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June 1, 2005

Ophthalmologists’ Referrals Improve the Lives of Visually Impaired Patients

Arch Ophthalmol. 2005;123(6):872-873. doi:10.1001/archopht.123.6.872-b

I was pleased to see that the April 2004 issue of the ARCHIVES was devoted to blindness, a topic that receives short shrift in the medical literature.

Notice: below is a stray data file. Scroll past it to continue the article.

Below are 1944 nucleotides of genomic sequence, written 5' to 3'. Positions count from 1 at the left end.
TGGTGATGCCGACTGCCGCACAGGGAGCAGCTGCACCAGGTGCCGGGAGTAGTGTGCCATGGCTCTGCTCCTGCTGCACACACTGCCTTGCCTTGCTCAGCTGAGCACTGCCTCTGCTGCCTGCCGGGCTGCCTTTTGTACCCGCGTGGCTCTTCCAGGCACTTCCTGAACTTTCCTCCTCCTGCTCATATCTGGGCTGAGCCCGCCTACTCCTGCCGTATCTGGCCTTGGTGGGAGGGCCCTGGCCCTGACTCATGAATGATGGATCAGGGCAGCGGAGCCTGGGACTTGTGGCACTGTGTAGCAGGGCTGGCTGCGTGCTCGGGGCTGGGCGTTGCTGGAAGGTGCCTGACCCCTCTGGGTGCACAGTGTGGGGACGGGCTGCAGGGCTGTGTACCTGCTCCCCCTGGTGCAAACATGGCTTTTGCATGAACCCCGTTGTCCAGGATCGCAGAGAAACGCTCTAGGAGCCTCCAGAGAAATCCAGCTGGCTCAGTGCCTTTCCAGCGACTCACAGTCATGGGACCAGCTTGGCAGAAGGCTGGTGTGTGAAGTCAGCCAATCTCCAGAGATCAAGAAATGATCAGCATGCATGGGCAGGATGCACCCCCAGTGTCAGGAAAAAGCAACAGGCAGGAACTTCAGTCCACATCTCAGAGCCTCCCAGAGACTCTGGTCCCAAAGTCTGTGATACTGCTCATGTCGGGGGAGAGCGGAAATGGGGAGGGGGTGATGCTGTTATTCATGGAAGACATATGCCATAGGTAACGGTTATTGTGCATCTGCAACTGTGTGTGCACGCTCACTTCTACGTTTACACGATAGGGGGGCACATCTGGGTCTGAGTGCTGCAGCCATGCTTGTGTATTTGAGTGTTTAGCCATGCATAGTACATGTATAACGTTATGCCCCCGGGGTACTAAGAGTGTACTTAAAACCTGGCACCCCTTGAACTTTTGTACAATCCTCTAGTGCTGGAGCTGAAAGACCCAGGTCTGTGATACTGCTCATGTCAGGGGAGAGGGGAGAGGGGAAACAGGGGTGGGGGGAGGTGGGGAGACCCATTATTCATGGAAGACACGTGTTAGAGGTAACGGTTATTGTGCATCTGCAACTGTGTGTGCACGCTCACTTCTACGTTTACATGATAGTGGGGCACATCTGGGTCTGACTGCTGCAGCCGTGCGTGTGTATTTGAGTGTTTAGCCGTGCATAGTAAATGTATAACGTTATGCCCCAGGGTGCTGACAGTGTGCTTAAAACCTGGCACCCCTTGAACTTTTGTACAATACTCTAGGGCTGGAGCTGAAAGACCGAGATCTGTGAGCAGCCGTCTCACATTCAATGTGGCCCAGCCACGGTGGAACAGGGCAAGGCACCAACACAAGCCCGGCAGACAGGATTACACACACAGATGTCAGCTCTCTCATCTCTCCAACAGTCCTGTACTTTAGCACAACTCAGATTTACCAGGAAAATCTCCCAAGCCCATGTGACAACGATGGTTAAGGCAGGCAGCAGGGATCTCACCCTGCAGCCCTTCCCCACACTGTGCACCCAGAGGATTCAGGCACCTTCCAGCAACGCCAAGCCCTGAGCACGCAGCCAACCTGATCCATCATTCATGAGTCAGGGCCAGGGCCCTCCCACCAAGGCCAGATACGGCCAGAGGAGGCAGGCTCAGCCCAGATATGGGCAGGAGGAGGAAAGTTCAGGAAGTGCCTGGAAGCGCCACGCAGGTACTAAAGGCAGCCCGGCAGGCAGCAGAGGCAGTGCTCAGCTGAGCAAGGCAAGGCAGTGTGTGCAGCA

That ophthalmologists play a crucial role in helping people who are visually impaired or blind is obvious. After these individuals leave their ophthalmologists’ offices with the news that there is no medical or surgical treatment to restore or maintain vision, they are virtually lost to the rehabilitation system if their ophthalmologists provide no referrals. A nationwide study1 that I conducted in the mid 1980s of ophthalmologists’ practices regarding patients who are visually impaired or blind indicated that there was much room for improvement in this area. A study2 of patients who were visually impaired or blind corroborated the finding that most of these individuals were sent away from ophthalmologists’ offices with no hope and no information about the vast array of rehabilitation services available to improve their lives.

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